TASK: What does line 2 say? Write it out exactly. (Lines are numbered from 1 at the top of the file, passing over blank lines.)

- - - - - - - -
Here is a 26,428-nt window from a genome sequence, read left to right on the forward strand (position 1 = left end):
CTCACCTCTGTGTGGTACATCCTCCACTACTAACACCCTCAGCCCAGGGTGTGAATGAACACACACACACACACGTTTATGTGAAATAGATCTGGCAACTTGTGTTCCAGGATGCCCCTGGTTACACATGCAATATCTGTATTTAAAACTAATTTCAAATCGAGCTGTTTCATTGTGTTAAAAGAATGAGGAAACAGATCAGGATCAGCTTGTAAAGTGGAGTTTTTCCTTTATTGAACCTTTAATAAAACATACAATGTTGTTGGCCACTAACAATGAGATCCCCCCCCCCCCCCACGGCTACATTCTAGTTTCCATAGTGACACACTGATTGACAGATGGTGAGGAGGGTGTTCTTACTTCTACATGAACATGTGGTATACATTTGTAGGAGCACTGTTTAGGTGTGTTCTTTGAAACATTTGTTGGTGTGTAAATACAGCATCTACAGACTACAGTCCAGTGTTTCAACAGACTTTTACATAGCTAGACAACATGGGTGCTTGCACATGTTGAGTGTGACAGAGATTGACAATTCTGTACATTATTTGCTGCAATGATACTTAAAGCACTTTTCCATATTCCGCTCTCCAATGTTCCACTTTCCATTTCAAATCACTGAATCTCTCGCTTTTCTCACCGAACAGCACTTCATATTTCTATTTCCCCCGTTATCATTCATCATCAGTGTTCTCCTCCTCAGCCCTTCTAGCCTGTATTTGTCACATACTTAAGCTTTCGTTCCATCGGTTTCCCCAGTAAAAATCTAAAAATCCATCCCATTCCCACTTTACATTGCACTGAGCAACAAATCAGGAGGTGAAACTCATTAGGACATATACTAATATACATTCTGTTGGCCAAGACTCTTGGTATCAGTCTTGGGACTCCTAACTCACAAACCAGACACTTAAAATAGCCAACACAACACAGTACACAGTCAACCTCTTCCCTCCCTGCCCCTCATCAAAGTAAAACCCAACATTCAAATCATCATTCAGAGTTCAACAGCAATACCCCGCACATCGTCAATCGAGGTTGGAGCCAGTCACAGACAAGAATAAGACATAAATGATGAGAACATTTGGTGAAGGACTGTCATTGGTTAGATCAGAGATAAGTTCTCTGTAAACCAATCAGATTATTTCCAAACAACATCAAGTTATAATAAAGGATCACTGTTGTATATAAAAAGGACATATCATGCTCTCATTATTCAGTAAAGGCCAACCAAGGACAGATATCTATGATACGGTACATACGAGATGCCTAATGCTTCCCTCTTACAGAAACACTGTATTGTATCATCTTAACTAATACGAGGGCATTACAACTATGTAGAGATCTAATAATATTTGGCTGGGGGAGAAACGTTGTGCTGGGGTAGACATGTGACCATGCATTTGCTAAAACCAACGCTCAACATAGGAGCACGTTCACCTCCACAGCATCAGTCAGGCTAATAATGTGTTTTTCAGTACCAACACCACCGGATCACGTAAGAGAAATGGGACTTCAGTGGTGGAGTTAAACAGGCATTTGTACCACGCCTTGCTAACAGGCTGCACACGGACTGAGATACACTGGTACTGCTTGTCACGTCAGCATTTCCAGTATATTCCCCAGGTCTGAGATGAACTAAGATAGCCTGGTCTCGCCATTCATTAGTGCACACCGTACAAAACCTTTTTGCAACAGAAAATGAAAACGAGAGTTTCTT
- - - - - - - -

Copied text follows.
CTCACCTCTGTGTGGTACATCCTCCACTACTAACACCCTCAGCCCAGGGTGTGAATGAACACACACACACACACGTTTATGTGAAATAGATCTGGCAACTTGTGTTCCAGGATGCCCCTGGTTACACATGCAATATCTGTATTTAAAACTAATTTCAAATCGAGCTGTTTCATTGTGTTAAAAGAATGAGGAAACAGATCAGGATCAGCTTGTAAAGTGGAGTTTTTCCTTTATTGAACCTTTAATAAAACATACAATGTTGTTGGCCACTAACAATGAGATCCCCCCCCCCCCCCACGGCTACATTCTAGTTTCCATAGTGACACACTGATTGACAGATGGTGAGGAGGGTGTTCTTACTTCTACATGAACATGTGGTATACATTTGTAGGAGCACTGTTTAGGTGTGTTCTTTGAAACATTTGTTGGTGTGTAAATACAGCATCTACAGACTACAGTCCAGTGTTTCAACAGACTTTTACATAGCTAGACAACATGGGTGCTTGCACATGTTGAGTGTGACAGAGATTGACAATTCTGTACATTATTTGCTGCAATGATACTTAAAGCACTTTTCCATATTCCGCTCTCCAATGTTCCACTTTCCATTTCAAATCACTGAATCTCTCGCTTTTCTCACCGAACAGCACTTCATATTTCTATTTCCCCCGTTATCATTCATCATCAGTGTTCTCCTCCTCAGCCCTTCTAGCCTGTATTTGTCACATACTTAAGCTTTCGTTCCATCGGTTTCCCCAGTAAAAATCTAAAAATCCATCCCATTCCCACTTTACATTGCACTGAGCAACAAATCAGGAGGTGAAACTCATTAGGACATATACTAATATACATTCTGTTGGCCAAGACTCTTGGTATCAGTCTTGGGACTCCTAACTCACAAACCAGACACTTAAAATAGCCAACACAACACAGTACACAGTCAACCTCTTCCCTCCCTGCCCCTCATCAAAGTAAAACCCAACATTCAAATCATCATTCAGAGTTCAACAGCAATACCCCGCACATCGTCAATCGAGGTTGGAGCCAGTCACAGACAAGAATAAGACATAAATGATGAGAACATTTGGTGAAGGACTGTCATTGGTTAGATCAGAGATAAGTTCTCTGTAAACCAATCAGATTATTTCCAAACAACATCAAGTTATAATAAAGGATCACTGTTGTATATAAAAAGGACATATCATGCTCTCATTATTCAGTAAAGGCCAACCAAGGACAGATATCTATGATACGGTACATACGAGATGCCTAATGCTTCCCTCTTACAGAAACACTGTATTGTATCATCTTAACTAATACGAGGGCATTACAACTATGTAGAGATCTAATAATATTTGGCTGGGGGAGAAACGTTGTGCTGGGGTAGACATGTGACCATGCATTTGCTAAAACCAACGCTCAACATAGGAGCACGTTCACCTCCACAGCATCAGTCAGGCTAATAATGTGTTTTTCAGTACCAACACCACCGGATCACGTAAGAGAAATGGGACTTCAGTGGTGGAGTTAAACAGGCATTTGTACCACGCCTTGCTAACAGGCTGCACACGGACTGAGATACACTGGTACTGCTTGTCACGTCAGCATTTCCAGTATATTCCCCAGGTCTGAGATGAACTAAGATAGCCTGGTCTCGCCATTCATTAGTGCACACCGTACAAAACCTTTTTGCAACAGAAAATGAAAACGAGAGTTTCTT